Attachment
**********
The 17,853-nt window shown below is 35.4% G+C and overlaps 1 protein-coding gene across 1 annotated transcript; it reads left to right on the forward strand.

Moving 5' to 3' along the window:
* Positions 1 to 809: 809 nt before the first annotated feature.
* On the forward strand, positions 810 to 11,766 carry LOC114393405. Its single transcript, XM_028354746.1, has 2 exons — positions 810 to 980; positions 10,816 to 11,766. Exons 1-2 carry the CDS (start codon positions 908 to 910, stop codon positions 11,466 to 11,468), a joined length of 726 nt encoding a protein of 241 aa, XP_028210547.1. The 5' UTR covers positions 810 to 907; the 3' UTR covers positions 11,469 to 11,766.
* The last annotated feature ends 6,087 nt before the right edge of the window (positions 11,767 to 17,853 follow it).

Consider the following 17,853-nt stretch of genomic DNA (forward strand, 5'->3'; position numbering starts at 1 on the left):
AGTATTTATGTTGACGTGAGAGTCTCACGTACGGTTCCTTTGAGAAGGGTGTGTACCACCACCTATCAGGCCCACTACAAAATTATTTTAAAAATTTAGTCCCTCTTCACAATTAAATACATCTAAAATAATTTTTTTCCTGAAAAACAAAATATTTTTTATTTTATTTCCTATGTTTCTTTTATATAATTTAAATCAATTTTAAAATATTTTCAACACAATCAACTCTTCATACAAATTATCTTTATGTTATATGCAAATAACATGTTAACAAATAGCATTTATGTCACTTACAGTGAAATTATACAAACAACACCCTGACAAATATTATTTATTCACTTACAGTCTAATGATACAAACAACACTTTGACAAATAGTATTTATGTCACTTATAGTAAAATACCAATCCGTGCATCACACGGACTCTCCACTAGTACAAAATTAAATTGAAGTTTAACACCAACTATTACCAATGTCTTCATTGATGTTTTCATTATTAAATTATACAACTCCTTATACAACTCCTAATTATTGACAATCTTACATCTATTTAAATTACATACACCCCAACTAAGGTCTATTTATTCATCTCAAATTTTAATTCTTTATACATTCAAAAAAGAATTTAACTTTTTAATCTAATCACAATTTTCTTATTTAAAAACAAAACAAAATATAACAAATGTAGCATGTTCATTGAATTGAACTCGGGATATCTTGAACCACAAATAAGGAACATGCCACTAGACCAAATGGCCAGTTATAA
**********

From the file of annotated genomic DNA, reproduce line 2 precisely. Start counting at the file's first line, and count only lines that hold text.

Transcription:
Moving 5' to 3' along the window: